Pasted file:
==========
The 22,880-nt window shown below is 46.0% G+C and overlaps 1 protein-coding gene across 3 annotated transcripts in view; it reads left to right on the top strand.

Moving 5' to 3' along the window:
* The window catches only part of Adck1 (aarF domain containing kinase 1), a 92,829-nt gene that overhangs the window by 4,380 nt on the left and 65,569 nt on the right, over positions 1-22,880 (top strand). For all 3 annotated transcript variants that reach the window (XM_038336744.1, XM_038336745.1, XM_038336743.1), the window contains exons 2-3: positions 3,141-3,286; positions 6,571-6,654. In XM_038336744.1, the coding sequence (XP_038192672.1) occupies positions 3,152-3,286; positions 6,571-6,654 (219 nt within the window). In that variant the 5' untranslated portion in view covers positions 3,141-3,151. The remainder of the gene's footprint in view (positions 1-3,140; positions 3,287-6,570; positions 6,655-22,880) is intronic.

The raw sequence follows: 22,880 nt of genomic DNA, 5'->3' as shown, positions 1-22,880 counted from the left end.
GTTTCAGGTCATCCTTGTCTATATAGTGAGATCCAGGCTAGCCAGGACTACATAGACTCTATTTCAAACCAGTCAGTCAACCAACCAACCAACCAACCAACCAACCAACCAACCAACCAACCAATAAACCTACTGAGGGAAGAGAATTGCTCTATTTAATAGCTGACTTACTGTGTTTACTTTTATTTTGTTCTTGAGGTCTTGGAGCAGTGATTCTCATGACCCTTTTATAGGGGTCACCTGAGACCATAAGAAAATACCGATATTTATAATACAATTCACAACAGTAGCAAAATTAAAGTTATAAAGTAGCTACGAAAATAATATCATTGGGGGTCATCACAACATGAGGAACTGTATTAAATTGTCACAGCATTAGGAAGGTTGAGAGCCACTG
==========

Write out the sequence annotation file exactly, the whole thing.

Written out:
The 22,880-nt window shown below is 46.0% G+C and overlaps 1 protein-coding gene across 3 annotated transcripts in view; it reads left to right on the top strand.

Moving 5' to 3' along the window:
* The window catches only part of Adck1 (aarF domain containing kinase 1), a 92,829-nt gene that overhangs the window by 4,380 nt on the left and 65,569 nt on the right, over positions 1-22,880 (top strand). For all 3 annotated transcript variants that reach the window (XM_038336744.1, XM_038336745.1, XM_038336743.1), the window contains exons 2-3: positions 3,141-3,286; positions 6,571-6,654. In XM_038336744.1, the coding sequence (XP_038192672.1) occupies positions 3,152-3,286; positions 6,571-6,654 (219 nt within the window). In that variant the 5' untranslated portion in view covers positions 3,141-3,151. The remainder of the gene's footprint in view (positions 1-3,140; positions 3,287-6,570; positions 6,655-22,880) is intronic.

The raw sequence follows: 22,880 nt of genomic DNA, 5'->3' as shown, positions 1-22,880 counted from the left end.
GTTTCAGGTCATCCTTGTCTATATAGTGAGATCCAGGCTAGCCAGGACTACATAGACTCTATTTCAAACCAGTCAGTCAACCAACCAACCAACCAACCAACCAACCAACCAACCAACCAACCAATAAACCTACTGAGGGAAGAGAATTGCTCTATTTAATAGCTGACTTACTGTGTTTACTTTTATTTTGTTCTTGAGGTCTTGGAGCAGTGATTCTCATGACCCTTTTATAGGGGTCACCTGAGACCATAAGAAAATACCGATATTTATAATACAATTCACAACAGTAGCAAAATTAAAGTTATAAAGTAGCTACGAAAATAATATCATTGGGGGTCATCACAACATGAGGAACTGTATTAAATTGTCACAGCATTAGGAAGGTTGAGAGCCACTG